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Jim Kelly's doctor explains jaw reconstruction procedure

Hall of Fame quarterback Jim Kelly is scheduled to undergo surgery Wednesday morning at Mount Sinai Hospital in New York following a recurrence of oral cancer.

Kelly announced in early March that he had squamous cell carcinoma in the upper right jaw, a similar form of the disease that was surgically removed from his upper left jaw at ECMC in 2015.

The recurrence was detected when he had a biopsy in advance of a planned procedure to have his upper left jaw – part of which was removed, along with a portion of his palate – reconstructed to help relieve severe pain he has felt for three years. The plan then shifted to have it removed and reconstruction done on both sides.

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Kelly said he sought to have the reconstruction because he no longer could continue dealing with pain for which medication was no longer providing sufficient relief. He also no longer wanted to have the prosthesis he has had filling the gap left by the previous surgery.

Dr. Mark Urken, an otolaryngologist and head and neck surgeon at Mount Sinai, will handle the operation.

"The extent of what we were originally planning to do is not significantly different now," Dr. Urken told The News by phone from New York. "At this point, there's a slightly different focus with ensuring that all of this cancer that's present, which is not a large amount of disease, based on exam and based on the imaging studies that have done very recently. The expectation is that that won't change the operation significantly. I feel very confident that we're going to be able to get not only around this tumor very readily but also get Jim back on track here with, hopefully, a better quality of life moving forward."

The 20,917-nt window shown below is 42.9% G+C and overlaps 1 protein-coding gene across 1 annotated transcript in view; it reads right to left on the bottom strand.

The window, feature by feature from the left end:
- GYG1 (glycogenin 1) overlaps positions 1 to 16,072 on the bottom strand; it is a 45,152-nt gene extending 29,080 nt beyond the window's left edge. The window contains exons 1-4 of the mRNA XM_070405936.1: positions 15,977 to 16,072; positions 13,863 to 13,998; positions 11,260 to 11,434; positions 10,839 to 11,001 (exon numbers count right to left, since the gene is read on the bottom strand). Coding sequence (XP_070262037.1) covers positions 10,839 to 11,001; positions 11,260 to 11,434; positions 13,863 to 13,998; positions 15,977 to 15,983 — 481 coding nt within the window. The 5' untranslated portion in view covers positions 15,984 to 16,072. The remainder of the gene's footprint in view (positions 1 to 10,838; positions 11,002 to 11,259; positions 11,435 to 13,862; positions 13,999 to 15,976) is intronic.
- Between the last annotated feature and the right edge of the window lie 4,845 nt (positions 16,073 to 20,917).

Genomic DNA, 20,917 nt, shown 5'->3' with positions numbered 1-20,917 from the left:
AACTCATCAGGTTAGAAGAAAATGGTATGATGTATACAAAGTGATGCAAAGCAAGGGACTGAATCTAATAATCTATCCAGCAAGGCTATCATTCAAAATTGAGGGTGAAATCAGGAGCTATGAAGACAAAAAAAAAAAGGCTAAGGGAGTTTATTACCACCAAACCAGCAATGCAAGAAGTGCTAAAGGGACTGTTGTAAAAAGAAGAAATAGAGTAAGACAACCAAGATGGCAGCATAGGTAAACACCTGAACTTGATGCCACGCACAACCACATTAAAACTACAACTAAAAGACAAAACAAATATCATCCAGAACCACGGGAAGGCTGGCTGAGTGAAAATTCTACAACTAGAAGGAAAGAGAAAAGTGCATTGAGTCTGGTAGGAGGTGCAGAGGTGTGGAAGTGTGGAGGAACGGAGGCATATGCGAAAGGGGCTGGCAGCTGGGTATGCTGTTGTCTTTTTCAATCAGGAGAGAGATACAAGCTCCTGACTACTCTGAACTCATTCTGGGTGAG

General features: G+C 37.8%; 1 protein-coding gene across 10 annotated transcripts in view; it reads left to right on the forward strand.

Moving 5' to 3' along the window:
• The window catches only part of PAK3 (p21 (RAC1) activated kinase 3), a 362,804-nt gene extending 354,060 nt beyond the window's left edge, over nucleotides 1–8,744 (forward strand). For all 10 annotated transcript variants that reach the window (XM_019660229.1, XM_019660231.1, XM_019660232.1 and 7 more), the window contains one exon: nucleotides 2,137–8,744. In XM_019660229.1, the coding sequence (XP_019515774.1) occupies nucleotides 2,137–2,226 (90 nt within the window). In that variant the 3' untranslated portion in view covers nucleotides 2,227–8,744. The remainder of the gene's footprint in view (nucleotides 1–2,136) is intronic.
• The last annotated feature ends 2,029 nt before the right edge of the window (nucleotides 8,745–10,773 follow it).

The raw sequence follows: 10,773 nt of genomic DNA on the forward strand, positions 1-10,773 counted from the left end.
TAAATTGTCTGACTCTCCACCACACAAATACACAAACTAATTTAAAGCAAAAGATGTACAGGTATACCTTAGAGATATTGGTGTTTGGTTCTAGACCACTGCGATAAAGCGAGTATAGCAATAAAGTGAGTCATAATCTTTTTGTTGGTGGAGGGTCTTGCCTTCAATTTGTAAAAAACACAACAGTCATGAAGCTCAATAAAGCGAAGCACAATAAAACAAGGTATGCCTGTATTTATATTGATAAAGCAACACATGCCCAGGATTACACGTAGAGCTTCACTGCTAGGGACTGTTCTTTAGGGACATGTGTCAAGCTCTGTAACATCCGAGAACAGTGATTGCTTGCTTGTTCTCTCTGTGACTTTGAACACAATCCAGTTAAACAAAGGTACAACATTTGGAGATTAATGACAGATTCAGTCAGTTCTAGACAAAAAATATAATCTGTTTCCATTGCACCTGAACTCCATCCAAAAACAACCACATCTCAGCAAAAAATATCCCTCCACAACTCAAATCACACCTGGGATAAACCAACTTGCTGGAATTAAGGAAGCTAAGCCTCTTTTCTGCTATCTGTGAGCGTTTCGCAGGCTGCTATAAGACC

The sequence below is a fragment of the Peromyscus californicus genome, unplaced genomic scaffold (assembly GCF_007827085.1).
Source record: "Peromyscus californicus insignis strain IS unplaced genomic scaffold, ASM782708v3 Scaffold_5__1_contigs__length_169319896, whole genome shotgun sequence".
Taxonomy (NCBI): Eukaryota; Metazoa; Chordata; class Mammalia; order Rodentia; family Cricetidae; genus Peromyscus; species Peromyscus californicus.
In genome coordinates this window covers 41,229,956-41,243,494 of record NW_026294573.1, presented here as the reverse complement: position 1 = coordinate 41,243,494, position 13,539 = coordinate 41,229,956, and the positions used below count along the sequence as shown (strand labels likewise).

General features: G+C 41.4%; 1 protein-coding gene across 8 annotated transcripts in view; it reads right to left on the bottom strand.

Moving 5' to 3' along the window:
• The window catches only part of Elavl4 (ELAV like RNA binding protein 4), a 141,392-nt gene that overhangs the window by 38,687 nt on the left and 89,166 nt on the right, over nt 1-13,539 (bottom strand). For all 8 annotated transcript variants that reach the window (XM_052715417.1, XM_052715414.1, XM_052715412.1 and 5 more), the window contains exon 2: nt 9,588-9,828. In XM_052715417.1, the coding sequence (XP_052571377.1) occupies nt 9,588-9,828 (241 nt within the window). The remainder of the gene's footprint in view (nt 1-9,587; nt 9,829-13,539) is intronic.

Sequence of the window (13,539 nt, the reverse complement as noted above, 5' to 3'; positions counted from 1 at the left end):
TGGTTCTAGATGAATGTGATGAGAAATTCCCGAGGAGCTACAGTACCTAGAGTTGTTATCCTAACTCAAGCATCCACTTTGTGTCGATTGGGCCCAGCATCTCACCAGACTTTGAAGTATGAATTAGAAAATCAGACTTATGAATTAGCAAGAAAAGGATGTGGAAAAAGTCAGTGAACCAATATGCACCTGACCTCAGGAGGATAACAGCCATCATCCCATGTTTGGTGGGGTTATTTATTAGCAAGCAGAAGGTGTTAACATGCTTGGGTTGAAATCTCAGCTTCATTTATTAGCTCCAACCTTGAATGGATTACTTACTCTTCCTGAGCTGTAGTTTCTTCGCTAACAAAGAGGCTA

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Dr. Urken said the surgery, similar to the 2015 procedure, would involve the removal of part of Kelly's upper jaw and a segment of his palate. Using a technique called microvascular reconstruction, Dr. Urken said he would take a portion of the fibula from one of Kelly's legs – along with attached soft tissue and blood vessels – and insert it in his upper jaw.

"We contour that bone so that it functions as a new jaw for him and to then restore the circulation to that bone so that it can heal and survive in this new environment the way we want it to in order to create a new jaw," the doctor said.

Dr. Urken said that the leg from which part of Kelly's fibula is removed would function normally. The fibula is chosen because it is a non-weight-bearing bone.

"We don't interrupt the knee or the ankle joint where the fibula is part of that structure," the doctor said. "We take that central portion of it in order to redesign it and, essentially, repurpose it into functioning as a new jaw for him. But it will not affect Jim's gait or his ability to go back to playing sports, cycling, doing just about anything you want to do."

First, though, there is recovery. Kelly is expected to be attached to a feeding tube and trach tube for two weeks after the surgery.

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